Welcome to the new NRx

Welcome to the first issue of the new NRx (previously known as Net Results Express). It has been given a major visual redesign and a streamlined approach towards communicating scientific breakthroughs, major funding and honours awarded and other research related events at UHN. In NRx, you can read about ongoing research at our five research institutes, the Ontario Cancer Institute (OCI), the Toronto General Research Institute (TGRI), the Toronto Western Research Institute (TWRI), the Toronto Rehabilitation Institute (TRI) and the Techna Institute (Techna).

In this month’s issue you can read about research in:

We hope that you will find NRx informative and helpful. If you have feedback or questions, please contact www@uhnresearch.ca.

Christopher J. Paige, PhD, FCAHS
Vice President, Research
University Health Network

Obesity: The Role of Intestinal Bacteria in Fatty Liver Disease

Weight loss and increased physical activity are currently the primary management regimens for non-alcoholic steatohepatitis.

The most common cause of fatty liver disease in Canada is obesity. How non-alcoholic fatty liver disease (NAFLD)—a term that describes a spectrum of changes in the liver associated with this condition, including inflammation and fibrosis and/or cirrhosis—manifests is not entirely understood but preliminary evidence suggests that intestinal microbes may contribute to its development.

TGRI Senior Scientist Johane Allard and her team performed a study to identify differences in intestinal microbes measured in stool samples from adults with NAFLD and healthy control subjects. The study results showed a significant association between the presence of non-alcoholic steatohepatitis, a more severe form of NAFLD, and a lower level of the gut bacteria Bacteroidetes, independent of diet or body mass.

Bacteroidetes is one of the main types of bacteria in the human gut. These findings suggest that it may play a role in NAFLD development and could also be a potential therapeutic target for this condition.

This work was supported by the Canadian Institutes of Health Research.

Intestinal microbiota in patients with non-alcoholic fatty liver disease. Mouzaki M, Comelli EM, Arendt BM, Bonengel J, Fung SK, Fischer S, McGilvray ID, Allard JP. Hepatology. 2013 February 11. [Pubmed abstract]

Leukemia: Stem Cell Transplant Therapy for AML

AML is characterized by an excess of abnormal white blood cells that crowd out the normal oxygen-carrying cells.

Myeloproliferative neoplasms are a group of diseases of the bone marrow where cells are produced in excess. In some cases, myeloproliferative neoplasms can transform into acute myeloid leukemia (AML), a cancer where an overgrowth of abnormal white blood cells prevents the production of normal blood cells. A particularly deadly complication, only 15% of AML patients will survive beyond two years. The rarity of transformation to AML makes it difficult to study, so the optimal treatment is unknown.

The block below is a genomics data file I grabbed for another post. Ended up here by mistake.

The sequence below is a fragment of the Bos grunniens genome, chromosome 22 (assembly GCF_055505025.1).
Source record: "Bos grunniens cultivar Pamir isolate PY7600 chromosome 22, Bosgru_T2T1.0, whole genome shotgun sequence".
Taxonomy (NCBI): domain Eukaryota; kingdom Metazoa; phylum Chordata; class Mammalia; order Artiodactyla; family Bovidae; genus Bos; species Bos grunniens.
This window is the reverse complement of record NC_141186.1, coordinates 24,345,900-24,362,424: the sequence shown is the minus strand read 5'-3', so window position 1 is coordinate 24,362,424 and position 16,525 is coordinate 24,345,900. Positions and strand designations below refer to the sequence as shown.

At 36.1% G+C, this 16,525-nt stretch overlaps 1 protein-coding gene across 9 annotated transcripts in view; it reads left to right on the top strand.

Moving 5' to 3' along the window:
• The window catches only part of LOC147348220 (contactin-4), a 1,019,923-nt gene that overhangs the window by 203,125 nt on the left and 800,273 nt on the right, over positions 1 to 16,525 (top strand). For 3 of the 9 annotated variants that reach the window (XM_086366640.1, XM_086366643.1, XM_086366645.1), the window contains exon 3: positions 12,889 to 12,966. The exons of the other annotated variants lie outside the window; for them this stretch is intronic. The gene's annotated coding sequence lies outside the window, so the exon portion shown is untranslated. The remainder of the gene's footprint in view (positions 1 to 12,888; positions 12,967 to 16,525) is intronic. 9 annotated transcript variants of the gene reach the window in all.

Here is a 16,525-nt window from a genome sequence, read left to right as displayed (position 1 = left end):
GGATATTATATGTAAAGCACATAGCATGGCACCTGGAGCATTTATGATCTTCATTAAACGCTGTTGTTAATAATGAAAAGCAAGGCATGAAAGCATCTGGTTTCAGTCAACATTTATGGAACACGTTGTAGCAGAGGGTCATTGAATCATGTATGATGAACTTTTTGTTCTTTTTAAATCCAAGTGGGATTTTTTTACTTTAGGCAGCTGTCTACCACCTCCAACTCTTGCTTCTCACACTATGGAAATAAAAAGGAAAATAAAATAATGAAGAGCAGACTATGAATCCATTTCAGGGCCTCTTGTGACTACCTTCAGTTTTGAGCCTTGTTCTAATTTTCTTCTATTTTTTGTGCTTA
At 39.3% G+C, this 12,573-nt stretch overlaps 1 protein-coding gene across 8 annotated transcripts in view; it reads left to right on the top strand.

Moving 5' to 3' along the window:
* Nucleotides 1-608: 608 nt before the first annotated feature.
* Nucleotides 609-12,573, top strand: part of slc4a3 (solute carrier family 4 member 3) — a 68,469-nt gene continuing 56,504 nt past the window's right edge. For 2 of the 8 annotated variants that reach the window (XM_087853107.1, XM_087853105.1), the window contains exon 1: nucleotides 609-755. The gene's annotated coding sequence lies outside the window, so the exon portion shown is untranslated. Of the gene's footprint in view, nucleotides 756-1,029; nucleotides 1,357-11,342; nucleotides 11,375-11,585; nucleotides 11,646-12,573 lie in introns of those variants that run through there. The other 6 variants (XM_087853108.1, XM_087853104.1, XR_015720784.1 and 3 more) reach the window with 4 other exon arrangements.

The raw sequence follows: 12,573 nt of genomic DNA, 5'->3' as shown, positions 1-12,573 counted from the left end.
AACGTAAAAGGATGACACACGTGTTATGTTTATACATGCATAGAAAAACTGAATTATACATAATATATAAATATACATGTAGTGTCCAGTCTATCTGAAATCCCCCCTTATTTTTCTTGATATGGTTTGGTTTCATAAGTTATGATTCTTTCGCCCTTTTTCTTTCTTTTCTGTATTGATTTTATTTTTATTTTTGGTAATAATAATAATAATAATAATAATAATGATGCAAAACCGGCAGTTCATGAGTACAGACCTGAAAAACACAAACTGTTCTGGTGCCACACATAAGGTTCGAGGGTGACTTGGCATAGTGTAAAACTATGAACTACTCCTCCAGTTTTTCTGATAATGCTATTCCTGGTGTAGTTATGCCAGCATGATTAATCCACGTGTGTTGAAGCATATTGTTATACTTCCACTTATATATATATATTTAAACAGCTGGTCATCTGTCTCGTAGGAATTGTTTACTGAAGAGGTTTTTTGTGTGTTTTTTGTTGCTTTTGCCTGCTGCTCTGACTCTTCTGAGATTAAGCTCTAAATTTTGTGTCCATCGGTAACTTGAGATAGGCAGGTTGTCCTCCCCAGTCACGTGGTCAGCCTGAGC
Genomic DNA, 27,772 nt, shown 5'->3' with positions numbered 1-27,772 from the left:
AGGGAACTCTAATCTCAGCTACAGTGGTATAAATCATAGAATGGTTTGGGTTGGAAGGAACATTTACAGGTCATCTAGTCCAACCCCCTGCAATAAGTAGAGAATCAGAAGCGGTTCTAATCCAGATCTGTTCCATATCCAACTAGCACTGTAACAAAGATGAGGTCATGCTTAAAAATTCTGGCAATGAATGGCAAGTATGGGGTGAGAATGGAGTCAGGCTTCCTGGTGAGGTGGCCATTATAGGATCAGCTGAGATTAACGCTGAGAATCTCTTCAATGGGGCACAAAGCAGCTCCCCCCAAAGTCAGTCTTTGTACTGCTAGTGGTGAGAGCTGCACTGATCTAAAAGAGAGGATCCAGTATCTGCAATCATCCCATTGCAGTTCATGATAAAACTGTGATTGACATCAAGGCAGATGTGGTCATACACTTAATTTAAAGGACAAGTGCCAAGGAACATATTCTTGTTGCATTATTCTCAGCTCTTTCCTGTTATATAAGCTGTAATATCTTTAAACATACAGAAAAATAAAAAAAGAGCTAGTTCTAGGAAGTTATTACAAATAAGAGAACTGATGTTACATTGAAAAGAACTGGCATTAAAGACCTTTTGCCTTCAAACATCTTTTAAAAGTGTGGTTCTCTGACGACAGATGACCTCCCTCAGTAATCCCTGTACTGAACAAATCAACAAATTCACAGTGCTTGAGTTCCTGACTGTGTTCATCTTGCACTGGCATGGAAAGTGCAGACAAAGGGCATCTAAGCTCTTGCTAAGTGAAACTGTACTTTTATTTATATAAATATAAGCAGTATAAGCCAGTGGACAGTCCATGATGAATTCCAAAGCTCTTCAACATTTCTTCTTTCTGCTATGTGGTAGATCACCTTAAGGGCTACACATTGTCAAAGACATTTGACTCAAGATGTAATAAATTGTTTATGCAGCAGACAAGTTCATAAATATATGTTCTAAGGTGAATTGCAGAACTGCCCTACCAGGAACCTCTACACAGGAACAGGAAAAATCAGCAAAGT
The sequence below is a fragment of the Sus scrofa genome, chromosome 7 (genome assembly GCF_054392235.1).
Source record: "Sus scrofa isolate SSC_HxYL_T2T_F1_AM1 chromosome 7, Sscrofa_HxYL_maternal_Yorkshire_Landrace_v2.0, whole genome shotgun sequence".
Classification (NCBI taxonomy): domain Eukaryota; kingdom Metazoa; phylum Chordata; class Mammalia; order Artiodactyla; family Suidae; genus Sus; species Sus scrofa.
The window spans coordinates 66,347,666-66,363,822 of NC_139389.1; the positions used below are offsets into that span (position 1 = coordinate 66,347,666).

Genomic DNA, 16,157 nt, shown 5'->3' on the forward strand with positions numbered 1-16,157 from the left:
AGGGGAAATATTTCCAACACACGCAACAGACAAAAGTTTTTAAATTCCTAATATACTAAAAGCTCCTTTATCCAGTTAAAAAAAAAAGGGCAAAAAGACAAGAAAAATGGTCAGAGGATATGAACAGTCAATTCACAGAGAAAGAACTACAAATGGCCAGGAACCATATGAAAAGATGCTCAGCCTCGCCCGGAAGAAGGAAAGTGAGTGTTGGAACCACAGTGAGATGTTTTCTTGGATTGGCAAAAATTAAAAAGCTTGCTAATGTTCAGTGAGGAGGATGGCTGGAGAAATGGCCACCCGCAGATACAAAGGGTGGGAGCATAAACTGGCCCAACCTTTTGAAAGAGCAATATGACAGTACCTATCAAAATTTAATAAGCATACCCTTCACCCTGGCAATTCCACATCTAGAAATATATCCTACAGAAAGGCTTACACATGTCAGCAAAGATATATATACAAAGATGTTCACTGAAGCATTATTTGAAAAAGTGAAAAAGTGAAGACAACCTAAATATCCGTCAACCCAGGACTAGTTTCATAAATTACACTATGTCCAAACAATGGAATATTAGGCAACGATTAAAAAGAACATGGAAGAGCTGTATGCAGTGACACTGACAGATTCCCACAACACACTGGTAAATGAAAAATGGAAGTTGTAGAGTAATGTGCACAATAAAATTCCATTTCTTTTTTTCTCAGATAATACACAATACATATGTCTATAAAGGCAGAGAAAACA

OCI Clinician-Investigator Dr. Vikas Gupta evaluated a treatment strategy of transplanting healthy blood cell-producing stem cells from a donor’s bone marrow or blood—a procedure known as hematopoietic cell transplantation—into patients with AML. In the study of 39 treated patients, chemotherapy was used to control the AML prior to transplantation; 13 patients had a good response to treatment yet were not eligible for a transplant and received the chemotherapy alone. Transplantation significantly improved outcomes over chemotherapy alone, with 47% of transplant patients surviving past the two year mark. “Transplantation should be the goal for all individuals at the outset of treatment,” Dr. Gupta concludes.

This work was supported by The Princess Margaret Cancer Foundation.

Treatment outcomes following leukemic transformation in Philadelphia-negative myeloproliferative neoplasms. Kennedy JA, Atenafu EG, Messner HA, Craddock KJ, Brandwein JM, Lipton JH, Minden MD, Schimmer AD, Schuh AC, Yee KW, Gupta V. Blood. 2013 January 29. [Pubmed abstract]

Drug Development: New Directions in the Treatment of Multiple Sclerosis

MS is characterized by lesions (red box) in the brain, caused by scarring of damaged neurons.

Myelin basic protein (MBP) is essential for the normal function of brain cells. In multiple sclerosis (MS), a form of MBP that contains citrulline is abnormally elevated, and this form is known to cause the irreversible brain cell damage that is a hallmark of MS. Citrulline is formed through a chemical modification by the protein peptidyl arginine deaminase 4 (PAD4). Using PAD4 as a potential target for treating MS, TGRI Scientist Dr. Lakshmi P. Kotra has developed a drug that could possibly reverse the function of PAD4 in MS and improve clinical outcomes.

Using computer modeling, Dr. Kotra screened a library of drugs that could theoretically block the function of PAD4. Ten drugs were identified and tested against PAD4 function. Of these, one drug—compound 4—showed promising activity and was tested in an experimental model of MS. After 24 days, compound 4 demonstrated improved clinical outcome in the model, including improved muscle tone. Dr. Kotra says, “Therapeutics targeting PAD enzymes could be developed as potential treatments for MS, with compound 4 being an excellent candidate.”

This research was supported by MaRS Innovation.